"Everybody thinks about the playoffs, but we have a little different approach in the clubhouse as far as how we're going to get there," added Cubs outfielder Reed Johnson, who didn't play last weekend and was then placed on the 15-day disabled list on Tuesday (retroactive to June 18). "We're taking it one series at a time. You win the first two games of the series, you're not going to lay down -- you want to win that third game. If we take that approach, we'll like where we end up a couple months from now."
With neither side truly willing to go out on a Fall Classic limb, let's crunch the numbers to see if these two teams could end up playing for the ultimate bragging rights.
Hitting wins divisions, but pitching wins championships. Both the Cubs and White Sox have power-packed lineups, with the likes of Derrek Lee, Jim Edmonds and especially Aramis Ramirez putting their long-distance hitting skills on display last weekend. The Cubs also possess more speed up and down the lineup than their South Side counterparts, and are hitting a Major League-best .284 with 434 runs scored -- trailing only Texas.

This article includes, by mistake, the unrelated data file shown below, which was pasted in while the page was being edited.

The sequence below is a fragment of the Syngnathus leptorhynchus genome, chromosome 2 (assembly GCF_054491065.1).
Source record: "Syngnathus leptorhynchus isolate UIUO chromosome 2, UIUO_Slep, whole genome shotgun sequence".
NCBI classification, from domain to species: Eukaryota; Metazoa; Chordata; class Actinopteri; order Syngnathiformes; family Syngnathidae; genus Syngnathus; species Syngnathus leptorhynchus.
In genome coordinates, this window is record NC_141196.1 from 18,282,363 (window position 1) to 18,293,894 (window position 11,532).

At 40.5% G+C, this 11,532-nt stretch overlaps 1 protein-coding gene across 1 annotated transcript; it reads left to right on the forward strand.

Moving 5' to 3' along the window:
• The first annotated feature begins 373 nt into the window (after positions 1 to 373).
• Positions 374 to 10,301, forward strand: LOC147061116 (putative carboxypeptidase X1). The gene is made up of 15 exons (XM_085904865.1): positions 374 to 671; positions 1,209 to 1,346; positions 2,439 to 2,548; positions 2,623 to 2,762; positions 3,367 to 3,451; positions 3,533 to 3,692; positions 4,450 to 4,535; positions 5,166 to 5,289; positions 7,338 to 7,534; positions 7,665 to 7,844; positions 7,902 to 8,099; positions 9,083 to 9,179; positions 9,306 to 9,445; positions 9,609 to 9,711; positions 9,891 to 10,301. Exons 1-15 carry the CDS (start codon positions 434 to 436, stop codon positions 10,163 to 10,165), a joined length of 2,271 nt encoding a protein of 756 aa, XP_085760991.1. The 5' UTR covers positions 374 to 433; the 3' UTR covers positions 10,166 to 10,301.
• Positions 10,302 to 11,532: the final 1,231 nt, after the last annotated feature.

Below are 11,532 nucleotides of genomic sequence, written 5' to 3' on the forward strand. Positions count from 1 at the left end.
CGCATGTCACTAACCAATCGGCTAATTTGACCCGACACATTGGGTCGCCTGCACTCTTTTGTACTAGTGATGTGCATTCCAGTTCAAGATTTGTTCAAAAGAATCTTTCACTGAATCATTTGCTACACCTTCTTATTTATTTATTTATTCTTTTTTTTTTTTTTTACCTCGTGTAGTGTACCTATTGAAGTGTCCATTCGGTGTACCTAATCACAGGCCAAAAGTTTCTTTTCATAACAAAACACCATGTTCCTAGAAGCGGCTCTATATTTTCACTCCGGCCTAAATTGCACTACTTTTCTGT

But both squads can flat-out pitch. The White Sox move into this final 2008 Interleague series with a 3.42 ERA, ranking second in baseball and the American League to Oakland. The Cubs ERA of 3.77 puts them sixth overall and second among National League teams.
A relatively healthy team usually has a leg up on the opposition, and that's where the Cubs and White Sox have encountered some recent trouble. The Cubs have dealt with the loss of slugging outfielder Alfonso Soriano, who was just beginning to get his legs under him after an early injury, and will be without the likes of Johnson and possibly Kosuke Fukudome this weekend.
Paul Konerko, the White Sox team captain, is working through the first trip to the disabled list of his career and is expected to return some time next week. In the long run, it's not always the best squads meeting up in the World Series but the best teams who made the most of the breaks they received.